Banks' trading after the Lehman crisis: The role of unconventional monetary policy
Isabel Schnabel () and
No 19/2017, Discussion Papers from Deutsche Bundesbank
Based on a detailed trade-level dataset, we analyze the proprietary trading behavior of German banks in the months directly preceding and following the Lehman collapse in September 2008. The default of Lehman Brothers was a shock to the German banking system that was both unexpected and exogenous. We examine banks' immediate reactions as well as their responses to unconventional monetary policy measures introduced shortly after the event - the introduction of full allotment and the change in eligibility criteria for collateral in central bank refinancing operations. Our results show that market liquidity tightened after the Lehman collapse but there is no evidence of fire sales in the German banking sector. Instead, we observe a broad-based flight to liquidity. The European Central Bank's unconventional monetary policy had a strong impact on banks' trading behavior by inducing shifts towards eligible securities and reducing pressure on market liquidity. This suggests that the ECB's measures contributed to stabilizing the financial system after the Lehman collapse.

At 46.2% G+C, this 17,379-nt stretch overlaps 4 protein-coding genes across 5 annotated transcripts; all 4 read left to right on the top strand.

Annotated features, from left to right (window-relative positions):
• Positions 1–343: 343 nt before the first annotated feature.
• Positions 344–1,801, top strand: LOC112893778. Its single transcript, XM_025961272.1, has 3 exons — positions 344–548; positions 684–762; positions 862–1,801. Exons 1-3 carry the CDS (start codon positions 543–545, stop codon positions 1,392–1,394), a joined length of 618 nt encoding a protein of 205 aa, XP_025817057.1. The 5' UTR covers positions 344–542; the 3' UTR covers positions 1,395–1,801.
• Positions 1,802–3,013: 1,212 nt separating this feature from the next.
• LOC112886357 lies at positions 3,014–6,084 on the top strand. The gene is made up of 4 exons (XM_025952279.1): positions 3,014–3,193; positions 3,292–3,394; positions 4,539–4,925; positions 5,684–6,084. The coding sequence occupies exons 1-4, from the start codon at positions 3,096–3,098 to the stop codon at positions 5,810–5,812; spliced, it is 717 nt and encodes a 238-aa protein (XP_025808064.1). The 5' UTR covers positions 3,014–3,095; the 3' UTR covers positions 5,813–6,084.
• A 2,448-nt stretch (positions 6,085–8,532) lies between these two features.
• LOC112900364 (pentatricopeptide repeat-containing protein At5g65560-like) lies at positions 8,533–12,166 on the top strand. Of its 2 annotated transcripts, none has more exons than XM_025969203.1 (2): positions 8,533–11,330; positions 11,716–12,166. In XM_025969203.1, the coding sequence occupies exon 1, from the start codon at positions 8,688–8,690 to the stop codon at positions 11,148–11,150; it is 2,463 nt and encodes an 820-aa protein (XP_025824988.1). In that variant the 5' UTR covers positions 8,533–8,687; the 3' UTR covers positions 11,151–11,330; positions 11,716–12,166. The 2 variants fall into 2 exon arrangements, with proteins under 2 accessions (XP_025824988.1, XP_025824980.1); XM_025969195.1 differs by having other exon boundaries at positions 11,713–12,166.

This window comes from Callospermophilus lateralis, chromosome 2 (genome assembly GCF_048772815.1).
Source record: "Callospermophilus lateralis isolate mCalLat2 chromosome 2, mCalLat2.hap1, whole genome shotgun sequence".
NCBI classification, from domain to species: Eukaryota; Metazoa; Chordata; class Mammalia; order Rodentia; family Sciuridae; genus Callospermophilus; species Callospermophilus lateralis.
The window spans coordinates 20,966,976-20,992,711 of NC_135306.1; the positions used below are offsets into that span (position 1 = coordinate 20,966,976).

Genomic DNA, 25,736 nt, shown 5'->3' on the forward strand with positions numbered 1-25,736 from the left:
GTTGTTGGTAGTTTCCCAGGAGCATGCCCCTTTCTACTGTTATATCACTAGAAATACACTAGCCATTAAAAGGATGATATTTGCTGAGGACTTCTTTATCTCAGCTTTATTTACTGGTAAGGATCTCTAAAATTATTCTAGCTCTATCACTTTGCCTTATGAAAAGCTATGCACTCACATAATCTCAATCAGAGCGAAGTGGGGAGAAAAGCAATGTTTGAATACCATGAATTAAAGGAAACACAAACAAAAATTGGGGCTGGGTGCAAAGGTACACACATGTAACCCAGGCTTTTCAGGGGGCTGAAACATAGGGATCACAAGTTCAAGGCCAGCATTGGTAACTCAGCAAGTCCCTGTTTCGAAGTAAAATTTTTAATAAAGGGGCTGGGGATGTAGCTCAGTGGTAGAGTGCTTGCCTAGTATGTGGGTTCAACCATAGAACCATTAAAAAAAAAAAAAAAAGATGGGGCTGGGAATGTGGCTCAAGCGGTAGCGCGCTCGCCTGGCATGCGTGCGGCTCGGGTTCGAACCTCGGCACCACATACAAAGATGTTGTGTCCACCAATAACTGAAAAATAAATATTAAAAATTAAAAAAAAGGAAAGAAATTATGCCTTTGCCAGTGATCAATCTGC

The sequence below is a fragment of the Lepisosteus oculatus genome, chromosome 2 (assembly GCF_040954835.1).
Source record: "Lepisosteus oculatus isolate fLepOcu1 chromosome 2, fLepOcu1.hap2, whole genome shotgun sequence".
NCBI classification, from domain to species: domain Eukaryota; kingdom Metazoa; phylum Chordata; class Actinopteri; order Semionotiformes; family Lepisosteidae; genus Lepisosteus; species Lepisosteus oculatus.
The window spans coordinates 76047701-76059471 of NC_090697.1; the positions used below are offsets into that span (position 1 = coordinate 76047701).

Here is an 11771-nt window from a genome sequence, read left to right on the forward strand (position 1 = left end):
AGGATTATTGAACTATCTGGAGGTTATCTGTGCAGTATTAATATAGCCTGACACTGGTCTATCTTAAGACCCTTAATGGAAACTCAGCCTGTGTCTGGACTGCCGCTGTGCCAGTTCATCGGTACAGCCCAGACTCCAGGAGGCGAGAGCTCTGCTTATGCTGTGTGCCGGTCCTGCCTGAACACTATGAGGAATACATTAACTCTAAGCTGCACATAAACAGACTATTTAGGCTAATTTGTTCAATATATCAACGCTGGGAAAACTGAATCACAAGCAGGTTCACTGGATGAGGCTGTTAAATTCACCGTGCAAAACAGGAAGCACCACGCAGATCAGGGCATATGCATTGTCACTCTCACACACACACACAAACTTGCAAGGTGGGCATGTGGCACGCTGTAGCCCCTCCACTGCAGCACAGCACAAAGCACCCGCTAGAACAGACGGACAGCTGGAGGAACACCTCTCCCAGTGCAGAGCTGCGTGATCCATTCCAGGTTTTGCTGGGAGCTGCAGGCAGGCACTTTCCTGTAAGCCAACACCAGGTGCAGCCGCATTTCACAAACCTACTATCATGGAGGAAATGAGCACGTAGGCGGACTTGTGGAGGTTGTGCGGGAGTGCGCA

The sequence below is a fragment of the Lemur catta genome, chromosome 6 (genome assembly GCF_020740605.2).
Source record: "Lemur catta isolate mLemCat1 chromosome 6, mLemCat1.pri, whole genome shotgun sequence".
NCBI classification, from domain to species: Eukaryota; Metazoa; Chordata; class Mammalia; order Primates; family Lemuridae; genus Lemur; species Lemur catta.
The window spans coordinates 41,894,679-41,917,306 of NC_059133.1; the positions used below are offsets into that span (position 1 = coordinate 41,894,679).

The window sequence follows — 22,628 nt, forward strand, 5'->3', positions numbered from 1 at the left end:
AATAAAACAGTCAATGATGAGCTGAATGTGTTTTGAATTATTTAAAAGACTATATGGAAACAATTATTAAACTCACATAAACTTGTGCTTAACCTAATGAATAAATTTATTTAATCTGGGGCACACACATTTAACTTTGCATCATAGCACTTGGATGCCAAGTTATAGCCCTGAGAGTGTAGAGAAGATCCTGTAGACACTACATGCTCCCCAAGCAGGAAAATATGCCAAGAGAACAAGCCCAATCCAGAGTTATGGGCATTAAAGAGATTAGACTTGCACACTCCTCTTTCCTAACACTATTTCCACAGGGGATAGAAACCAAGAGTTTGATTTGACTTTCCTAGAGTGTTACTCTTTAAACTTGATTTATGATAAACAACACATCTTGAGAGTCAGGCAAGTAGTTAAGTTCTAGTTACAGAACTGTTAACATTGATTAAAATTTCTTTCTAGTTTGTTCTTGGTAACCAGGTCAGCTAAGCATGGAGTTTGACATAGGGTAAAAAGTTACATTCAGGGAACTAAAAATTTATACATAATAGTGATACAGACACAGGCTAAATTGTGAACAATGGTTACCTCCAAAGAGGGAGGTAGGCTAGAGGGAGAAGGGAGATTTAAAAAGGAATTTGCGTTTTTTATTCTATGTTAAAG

Keywords: proprietary trading; fire sales; flight to liquidity; Lehman crisis; market liquidity; unconventional monetary policy (search for similar items in EconPapers)
JEL-codes: E44 E50 G01 G11 G21 (search for similar items in EconPapers)
New Economics Papers: this item is included in nep-mac and nep-mon
References: View references in EconPapers View complete reference list from CitEc
Citations: View citations in EconPapers (2) Track citations by RSS feed
Downloads: (external link)
Working Paper: Banks' Trading After the Lehman Crisis - The Role of Unconventional Monetary Policy (2018)
This item may be available elsewhere in EconPapers: Search for items with the same title.
Export reference: BibTeX
RIS (EndNote, ProCite, RefMan)
Persistent link: https://EconPapers.repec.org/RePEc:zbw:bubdps:192017
Access Statistics for this paper
More papers in Discussion Papers from Deutsche Bundesbank Contact information at EDIRC.
Bibliographic data for series maintained by ZBW - Leibniz Information Centre for Economics ().